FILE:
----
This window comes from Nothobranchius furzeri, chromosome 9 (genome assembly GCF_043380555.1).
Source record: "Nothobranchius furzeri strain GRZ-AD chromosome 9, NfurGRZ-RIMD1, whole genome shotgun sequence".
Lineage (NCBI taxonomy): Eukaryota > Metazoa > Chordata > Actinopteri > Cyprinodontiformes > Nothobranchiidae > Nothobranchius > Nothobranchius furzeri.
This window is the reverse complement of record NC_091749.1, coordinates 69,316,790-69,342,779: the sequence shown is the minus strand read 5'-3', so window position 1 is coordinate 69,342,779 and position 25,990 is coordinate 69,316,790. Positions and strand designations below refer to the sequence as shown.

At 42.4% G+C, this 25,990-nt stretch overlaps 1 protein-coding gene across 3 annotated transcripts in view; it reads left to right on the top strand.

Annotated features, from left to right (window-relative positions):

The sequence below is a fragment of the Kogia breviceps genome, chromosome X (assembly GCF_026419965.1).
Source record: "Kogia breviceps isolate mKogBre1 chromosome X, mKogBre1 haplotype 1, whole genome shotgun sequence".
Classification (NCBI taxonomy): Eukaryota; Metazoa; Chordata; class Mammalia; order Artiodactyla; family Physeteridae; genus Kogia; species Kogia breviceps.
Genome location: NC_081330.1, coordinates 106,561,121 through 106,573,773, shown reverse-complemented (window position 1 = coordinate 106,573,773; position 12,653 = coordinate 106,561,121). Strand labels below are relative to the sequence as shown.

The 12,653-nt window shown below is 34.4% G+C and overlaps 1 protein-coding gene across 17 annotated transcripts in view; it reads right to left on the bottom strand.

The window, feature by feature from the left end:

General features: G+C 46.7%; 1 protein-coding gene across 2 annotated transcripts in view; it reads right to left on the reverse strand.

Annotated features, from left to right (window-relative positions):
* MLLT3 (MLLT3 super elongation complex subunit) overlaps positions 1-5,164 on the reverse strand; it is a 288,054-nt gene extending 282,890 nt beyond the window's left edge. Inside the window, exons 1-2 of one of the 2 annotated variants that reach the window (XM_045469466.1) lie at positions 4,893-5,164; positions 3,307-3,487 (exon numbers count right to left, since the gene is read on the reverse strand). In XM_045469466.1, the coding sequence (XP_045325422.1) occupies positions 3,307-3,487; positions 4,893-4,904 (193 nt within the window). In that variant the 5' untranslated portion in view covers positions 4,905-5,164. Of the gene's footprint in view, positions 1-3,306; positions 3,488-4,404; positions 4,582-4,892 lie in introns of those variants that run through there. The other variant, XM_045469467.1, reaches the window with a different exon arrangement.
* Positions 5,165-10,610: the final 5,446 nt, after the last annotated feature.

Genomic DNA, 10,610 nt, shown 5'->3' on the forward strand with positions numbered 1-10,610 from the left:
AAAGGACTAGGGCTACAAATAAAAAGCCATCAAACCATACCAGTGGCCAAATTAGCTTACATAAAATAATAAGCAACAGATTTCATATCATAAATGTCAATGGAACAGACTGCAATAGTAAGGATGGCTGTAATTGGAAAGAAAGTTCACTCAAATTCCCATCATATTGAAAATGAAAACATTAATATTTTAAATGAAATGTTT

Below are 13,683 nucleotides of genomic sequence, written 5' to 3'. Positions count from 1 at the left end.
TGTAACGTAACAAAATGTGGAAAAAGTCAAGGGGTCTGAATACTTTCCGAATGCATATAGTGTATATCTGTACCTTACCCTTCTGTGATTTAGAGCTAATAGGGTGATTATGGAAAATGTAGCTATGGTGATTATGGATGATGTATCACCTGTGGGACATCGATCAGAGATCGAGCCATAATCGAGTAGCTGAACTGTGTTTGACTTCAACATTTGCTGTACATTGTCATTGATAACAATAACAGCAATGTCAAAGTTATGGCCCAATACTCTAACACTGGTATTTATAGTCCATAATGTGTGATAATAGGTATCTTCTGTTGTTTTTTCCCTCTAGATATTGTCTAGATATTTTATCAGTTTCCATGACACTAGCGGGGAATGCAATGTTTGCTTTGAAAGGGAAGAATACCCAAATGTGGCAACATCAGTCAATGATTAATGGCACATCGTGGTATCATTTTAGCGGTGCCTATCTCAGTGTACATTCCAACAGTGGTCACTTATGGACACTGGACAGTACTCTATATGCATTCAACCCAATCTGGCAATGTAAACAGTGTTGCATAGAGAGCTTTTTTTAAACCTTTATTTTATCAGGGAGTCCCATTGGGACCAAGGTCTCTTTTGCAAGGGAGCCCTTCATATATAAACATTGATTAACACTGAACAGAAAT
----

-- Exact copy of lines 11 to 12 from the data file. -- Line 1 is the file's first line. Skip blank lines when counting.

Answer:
The 12,653-nt window shown below is 34.4% G+C and overlaps 1 protein-coding gene across 17 annotated transcripts in view; it reads right to left on the bottom strand.

The window, feature by feature from the left end: